[Yes, it's odd...the Church of England is imploding despite all of it's "openness" to modernity (or, more likely because of it) yet some are determined to see the Catholic church embrace all of that failure. It's just like the folks pushing for America to become "more like Europe" while Europe is beginning to push away from their socialist experiments. A determination to fully deconstruct. -admin]

  • dry valleys

    You see, that’s one of the reasons why I don’t support open borders, because immigrants tend to be much more conservative and religious, which I don’t care for. Left to its own devices, America would be going towards being as secular as Europe is, or was before recent Muslim and African Christian immigration changed the game.

    You are talking about the church’s strength in places like Africa but I fundamentally don’t see these as models anyone would want to follow. The extreme is a country like Uganda, and even more moderate places go well beyond anything I’d want.

    That’s something for conservatives and leftists to think about, if immigration is putting people in pews and ultimately social conservatives into society and then into ballot boxes.

  • James

    (dry valleys said – “America would be going towards being as secular as Europe is, or was before recent Muslim and African Christian immigration changed the game.”)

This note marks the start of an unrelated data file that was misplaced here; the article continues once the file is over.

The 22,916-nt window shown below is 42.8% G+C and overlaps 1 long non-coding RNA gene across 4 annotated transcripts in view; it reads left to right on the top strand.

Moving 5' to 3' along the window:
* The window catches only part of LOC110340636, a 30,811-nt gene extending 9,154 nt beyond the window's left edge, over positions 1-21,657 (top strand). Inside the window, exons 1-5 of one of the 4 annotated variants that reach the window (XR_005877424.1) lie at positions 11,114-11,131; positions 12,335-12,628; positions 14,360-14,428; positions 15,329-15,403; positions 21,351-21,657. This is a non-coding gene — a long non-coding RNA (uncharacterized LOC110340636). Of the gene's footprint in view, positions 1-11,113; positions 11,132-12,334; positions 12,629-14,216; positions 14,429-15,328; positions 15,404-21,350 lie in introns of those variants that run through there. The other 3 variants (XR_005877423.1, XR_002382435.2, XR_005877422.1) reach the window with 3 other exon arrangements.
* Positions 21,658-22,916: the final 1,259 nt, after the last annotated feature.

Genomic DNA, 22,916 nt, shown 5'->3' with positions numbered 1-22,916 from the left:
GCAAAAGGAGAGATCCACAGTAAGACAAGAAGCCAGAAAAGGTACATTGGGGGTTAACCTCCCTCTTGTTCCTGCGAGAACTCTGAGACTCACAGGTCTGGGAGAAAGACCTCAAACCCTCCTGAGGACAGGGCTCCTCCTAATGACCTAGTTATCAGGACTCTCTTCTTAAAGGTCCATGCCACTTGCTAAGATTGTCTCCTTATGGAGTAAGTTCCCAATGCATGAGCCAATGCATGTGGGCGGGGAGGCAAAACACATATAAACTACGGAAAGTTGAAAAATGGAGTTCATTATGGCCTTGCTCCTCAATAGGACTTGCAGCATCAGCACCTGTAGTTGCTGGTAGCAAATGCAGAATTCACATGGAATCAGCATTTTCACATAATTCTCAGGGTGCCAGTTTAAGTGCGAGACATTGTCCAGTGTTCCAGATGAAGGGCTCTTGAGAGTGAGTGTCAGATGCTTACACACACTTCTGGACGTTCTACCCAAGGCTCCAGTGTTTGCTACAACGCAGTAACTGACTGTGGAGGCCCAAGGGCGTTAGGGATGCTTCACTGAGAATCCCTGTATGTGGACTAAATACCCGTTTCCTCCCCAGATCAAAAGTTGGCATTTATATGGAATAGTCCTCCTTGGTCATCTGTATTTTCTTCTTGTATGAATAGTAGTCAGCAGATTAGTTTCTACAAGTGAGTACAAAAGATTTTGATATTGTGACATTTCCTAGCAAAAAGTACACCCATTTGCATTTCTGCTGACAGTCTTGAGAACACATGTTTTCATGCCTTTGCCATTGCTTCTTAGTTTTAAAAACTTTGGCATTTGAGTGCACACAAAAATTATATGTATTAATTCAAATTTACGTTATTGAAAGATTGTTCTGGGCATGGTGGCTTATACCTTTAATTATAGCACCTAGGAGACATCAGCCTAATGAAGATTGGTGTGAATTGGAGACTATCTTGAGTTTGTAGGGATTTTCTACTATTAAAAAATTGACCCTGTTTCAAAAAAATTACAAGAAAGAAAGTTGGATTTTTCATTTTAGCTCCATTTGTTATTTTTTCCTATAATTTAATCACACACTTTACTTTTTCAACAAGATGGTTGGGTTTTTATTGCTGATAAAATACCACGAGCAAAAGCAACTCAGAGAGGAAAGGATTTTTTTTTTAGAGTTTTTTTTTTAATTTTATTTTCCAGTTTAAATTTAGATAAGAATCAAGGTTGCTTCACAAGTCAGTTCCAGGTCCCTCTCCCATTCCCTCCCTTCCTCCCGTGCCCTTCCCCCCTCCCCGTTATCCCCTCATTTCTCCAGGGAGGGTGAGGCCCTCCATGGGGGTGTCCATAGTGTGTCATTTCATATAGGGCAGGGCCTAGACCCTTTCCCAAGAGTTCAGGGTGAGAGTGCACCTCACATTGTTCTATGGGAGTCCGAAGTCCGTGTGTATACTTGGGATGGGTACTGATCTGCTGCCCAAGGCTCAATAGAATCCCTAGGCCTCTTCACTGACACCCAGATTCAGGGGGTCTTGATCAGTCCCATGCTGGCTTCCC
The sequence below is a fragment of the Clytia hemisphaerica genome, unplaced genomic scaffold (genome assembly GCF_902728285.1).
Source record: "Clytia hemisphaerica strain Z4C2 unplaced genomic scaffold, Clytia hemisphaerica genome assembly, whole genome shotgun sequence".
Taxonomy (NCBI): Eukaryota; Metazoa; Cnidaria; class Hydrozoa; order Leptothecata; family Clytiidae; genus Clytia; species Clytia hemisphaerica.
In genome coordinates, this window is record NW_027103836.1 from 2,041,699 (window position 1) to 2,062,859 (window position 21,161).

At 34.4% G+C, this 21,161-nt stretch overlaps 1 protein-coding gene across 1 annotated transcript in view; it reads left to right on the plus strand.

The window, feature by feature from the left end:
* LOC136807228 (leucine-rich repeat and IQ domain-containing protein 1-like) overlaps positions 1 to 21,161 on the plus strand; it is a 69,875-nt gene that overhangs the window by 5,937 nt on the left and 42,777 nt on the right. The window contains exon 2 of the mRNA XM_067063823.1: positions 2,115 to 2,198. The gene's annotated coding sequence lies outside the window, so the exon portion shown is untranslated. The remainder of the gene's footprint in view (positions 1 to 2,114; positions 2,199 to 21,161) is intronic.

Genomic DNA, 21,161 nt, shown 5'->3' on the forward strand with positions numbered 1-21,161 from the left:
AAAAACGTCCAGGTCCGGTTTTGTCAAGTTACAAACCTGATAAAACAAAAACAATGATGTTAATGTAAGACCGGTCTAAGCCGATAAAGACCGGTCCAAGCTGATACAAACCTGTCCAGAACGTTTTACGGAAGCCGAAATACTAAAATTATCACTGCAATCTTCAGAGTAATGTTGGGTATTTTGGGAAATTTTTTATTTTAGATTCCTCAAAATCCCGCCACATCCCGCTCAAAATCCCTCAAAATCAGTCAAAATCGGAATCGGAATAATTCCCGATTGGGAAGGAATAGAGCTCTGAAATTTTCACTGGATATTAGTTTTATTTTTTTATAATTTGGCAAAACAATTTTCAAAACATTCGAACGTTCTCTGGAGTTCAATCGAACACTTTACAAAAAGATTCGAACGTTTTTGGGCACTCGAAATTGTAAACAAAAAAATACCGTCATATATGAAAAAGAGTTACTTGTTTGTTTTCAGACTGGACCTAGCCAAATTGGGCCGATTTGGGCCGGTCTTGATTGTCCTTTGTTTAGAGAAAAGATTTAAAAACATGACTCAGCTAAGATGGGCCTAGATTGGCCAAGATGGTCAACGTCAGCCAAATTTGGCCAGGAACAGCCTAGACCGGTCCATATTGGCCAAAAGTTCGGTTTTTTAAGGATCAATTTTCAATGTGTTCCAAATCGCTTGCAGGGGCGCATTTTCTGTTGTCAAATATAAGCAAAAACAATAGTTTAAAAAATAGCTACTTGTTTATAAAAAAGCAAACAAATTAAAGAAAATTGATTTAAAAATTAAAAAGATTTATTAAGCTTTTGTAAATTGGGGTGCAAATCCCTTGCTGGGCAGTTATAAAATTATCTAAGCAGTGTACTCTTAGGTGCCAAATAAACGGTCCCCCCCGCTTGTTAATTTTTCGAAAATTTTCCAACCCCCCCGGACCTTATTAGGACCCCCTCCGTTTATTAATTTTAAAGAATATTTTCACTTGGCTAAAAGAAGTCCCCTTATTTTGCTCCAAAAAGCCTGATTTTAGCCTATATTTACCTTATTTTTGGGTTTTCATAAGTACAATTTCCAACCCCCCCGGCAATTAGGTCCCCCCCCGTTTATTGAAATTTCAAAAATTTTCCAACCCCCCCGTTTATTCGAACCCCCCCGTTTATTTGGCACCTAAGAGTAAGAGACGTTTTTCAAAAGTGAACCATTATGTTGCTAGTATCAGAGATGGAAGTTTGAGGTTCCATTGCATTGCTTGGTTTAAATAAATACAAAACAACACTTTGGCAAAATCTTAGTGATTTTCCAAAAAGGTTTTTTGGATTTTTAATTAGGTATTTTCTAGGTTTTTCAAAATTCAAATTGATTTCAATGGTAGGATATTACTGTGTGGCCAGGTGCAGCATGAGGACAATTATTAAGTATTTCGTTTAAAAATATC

In other words America should embrace the secular failings of Europe in spite of the fact that secularism has been a failure.

    Apparently we unsophisticated Americans have much to learn from the continent that (in one century alone) pulled the entire world into two global wars less than 25 years apart, and spawned such societal atrocities as Nazism and the ongoing scourge of Communism.

    Yes. We have much to learn.

  • Verity

    “If Catholicism could ultimately escape from the political animosities to which it has given rise,”

    What is he referring to?

    “then the spirit of the age which seems so contrary to it would turn into a powerul ally and that would suddenly make great conquests.”

    Did Americans attend church less in 1835 than they do now?

    I do not see much Sabbath observance these days. In my youth most stores were closed on Sundays; Jewish stores were closed on Saturdays. After church I frequently hear people talking about going to the store as if the Sabbath were already over. So what kind of conquest is he talking about since almost no one keeps the Ten Commandments anymore?